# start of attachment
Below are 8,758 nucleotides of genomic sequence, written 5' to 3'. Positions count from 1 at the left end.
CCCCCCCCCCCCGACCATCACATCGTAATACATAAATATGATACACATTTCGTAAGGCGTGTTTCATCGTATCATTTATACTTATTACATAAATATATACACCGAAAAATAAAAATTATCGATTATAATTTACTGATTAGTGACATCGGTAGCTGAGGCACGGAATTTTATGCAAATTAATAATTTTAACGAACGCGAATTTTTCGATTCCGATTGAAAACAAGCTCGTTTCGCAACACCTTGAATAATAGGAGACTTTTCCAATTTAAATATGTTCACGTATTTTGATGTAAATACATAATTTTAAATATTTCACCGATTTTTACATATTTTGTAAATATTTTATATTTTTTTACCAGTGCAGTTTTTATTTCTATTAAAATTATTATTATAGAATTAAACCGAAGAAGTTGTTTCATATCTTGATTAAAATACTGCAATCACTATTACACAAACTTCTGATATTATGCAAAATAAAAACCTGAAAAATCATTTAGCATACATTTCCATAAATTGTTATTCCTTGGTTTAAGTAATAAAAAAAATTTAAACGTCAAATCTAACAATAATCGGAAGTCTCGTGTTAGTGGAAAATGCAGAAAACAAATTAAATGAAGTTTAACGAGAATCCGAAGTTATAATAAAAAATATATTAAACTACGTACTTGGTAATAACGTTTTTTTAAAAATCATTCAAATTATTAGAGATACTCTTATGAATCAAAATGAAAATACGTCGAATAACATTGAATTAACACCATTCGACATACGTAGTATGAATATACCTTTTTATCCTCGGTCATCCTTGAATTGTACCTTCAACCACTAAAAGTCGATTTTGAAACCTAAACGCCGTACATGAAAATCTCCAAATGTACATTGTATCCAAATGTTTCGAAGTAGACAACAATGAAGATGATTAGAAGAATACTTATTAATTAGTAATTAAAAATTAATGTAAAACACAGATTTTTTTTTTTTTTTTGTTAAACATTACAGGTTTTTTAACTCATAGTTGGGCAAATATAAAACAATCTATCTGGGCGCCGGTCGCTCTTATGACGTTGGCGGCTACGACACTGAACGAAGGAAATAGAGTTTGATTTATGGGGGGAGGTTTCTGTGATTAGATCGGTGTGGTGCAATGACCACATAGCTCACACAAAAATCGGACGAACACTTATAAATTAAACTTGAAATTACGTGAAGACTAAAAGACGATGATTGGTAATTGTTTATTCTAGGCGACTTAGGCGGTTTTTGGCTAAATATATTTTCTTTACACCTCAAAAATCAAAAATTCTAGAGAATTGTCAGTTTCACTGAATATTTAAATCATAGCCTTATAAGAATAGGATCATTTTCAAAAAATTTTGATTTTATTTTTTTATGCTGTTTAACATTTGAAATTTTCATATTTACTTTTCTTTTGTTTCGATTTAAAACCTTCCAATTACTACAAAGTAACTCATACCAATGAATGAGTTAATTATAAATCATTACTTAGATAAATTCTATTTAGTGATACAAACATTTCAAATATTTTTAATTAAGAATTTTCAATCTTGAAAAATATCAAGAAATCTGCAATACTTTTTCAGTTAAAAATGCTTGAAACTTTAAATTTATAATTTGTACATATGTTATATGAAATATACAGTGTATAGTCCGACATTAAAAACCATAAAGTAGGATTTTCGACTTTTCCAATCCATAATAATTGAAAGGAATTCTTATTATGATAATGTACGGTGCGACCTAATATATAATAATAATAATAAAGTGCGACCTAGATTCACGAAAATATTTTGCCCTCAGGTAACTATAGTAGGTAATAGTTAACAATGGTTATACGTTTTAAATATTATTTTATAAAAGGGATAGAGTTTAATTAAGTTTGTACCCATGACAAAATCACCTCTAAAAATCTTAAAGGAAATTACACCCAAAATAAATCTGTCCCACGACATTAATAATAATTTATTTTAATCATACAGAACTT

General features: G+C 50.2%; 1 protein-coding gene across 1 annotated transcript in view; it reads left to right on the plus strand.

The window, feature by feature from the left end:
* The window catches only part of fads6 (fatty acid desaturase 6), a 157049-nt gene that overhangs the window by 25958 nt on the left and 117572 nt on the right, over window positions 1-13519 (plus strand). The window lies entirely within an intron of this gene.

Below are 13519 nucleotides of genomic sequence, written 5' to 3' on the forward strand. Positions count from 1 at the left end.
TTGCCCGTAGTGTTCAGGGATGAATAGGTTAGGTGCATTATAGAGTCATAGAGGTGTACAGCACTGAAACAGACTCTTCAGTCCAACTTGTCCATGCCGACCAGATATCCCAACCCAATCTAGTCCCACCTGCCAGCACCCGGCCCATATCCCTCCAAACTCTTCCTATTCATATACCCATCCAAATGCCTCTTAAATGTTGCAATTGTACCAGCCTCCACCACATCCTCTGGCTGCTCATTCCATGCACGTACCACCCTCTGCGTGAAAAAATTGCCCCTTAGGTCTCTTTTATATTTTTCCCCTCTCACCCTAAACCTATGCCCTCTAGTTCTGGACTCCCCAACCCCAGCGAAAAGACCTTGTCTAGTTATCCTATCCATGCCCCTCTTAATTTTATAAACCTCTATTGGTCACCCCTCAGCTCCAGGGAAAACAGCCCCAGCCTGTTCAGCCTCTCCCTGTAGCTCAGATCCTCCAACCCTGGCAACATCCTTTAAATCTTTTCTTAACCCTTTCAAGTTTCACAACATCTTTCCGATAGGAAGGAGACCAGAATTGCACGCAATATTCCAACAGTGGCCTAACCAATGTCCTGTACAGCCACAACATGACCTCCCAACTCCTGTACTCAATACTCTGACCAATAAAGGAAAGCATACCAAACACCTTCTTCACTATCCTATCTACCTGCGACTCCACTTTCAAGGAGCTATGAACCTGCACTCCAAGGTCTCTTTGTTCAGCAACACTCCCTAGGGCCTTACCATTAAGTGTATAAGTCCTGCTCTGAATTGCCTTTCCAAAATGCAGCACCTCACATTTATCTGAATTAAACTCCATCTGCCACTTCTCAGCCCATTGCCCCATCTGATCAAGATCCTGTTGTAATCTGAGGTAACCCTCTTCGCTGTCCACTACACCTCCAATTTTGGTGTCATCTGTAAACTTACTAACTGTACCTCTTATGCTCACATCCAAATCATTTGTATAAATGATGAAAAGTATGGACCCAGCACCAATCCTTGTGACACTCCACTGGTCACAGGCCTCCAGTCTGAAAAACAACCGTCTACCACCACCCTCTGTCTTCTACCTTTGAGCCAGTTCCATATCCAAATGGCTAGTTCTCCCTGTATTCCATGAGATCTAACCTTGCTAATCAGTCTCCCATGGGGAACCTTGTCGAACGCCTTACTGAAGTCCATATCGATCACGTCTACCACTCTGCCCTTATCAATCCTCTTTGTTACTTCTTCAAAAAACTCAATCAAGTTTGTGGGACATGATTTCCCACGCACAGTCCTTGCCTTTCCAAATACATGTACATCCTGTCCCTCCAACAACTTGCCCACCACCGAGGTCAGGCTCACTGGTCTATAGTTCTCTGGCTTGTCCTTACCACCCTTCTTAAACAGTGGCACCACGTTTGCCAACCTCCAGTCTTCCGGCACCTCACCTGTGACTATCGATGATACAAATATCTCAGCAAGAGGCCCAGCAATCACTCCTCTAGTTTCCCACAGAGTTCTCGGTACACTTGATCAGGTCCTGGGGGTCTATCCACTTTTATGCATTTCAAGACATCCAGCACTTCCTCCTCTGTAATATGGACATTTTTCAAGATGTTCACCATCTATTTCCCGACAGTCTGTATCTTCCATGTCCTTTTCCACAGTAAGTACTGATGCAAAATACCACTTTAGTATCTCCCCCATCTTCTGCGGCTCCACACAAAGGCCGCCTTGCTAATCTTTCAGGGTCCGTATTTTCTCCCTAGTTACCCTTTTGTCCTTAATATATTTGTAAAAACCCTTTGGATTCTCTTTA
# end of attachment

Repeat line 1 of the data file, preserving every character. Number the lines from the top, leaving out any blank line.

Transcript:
Below are 8,758 nucleotides of genomic sequence, written 5' to 3'. Positions count from 1 at the left end.